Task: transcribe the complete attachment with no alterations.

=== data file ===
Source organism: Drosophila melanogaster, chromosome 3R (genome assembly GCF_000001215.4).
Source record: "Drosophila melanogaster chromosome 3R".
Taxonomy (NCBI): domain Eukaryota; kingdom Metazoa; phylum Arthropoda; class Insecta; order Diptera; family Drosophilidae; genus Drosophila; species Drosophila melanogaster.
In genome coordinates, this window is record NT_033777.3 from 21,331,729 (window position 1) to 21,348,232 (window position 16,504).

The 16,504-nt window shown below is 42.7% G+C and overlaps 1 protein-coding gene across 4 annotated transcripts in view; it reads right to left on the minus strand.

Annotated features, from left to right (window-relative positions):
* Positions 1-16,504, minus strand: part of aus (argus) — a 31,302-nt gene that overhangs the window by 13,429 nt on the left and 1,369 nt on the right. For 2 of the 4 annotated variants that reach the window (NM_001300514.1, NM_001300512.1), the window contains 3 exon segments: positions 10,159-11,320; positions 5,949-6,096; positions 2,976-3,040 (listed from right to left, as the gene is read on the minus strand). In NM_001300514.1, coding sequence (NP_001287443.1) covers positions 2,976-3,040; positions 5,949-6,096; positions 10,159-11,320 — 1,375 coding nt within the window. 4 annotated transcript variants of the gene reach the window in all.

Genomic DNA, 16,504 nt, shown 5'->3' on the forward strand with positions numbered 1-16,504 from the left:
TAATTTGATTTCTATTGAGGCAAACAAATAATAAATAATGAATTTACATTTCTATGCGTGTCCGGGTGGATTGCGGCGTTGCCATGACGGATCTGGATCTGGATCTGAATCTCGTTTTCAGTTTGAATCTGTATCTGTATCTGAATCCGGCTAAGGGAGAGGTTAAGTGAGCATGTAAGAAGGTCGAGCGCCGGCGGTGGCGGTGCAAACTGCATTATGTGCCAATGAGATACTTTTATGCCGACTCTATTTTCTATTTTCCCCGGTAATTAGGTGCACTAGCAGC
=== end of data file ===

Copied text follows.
Source organism: Drosophila melanogaster, chromosome 3R (genome assembly GCF_000001215.4).
Source record: "Drosophila melanogaster chromosome 3R".
Taxonomy (NCBI): domain Eukaryota; kingdom Metazoa; phylum Arthropoda; class Insecta; order Diptera; family Drosophilidae; genus Drosophila; species Drosophila melanogaster.
In genome coordinates, this window is record NT_033777.3 from 21,331,729 (window position 1) to 21,348,232 (window position 16,504).

The 16,504-nt window shown below is 42.7% G+C and overlaps 1 protein-coding gene across 4 annotated transcripts in view; it reads right to left on the minus strand.

Annotated features, from left to right (window-relative positions):
* Positions 1-16,504, minus strand: part of aus (argus) — a 31,302-nt gene that overhangs the window by 13,429 nt on the left and 1,369 nt on the right. For 2 of the 4 annotated variants that reach the window (NM_001300514.1, NM_001300512.1), the window contains 3 exon segments: positions 10,159-11,320; positions 5,949-6,096; positions 2,976-3,040 (listed from right to left, as the gene is read on the minus strand). In NM_001300514.1, coding sequence (NP_001287443.1) covers positions 2,976-3,040; positions 5,949-6,096; positions 10,159-11,320 — 1,375 coding nt within the window. 4 annotated transcript variants of the gene reach the window in all.

Genomic DNA, 16,504 nt, shown 5'->3' on the forward strand with positions numbered 1-16,504 from the left:
TAATTTGATTTCTATTGAGGCAAACAAATAATAAATAATGAATTTACATTTCTATGCGTGTCCGGGTGGATTGCGGCGTTGCCATGACGGATCTGGATCTGGATCTGAATCTCGTTTTCAGTTTGAATCTGTATCTGTATCTGAATCCGGCTAAGGGAGAGGTTAAGTGAGCATGTAAGAAGGTCGAGCGCCGGCGGTGGCGGTGCAAACTGCATTATGTGCCAATGAGATACTTTTATGCCGACTCTATTTTCTATTTTCCCCGGTAATTAGGTGCACTAGCAGC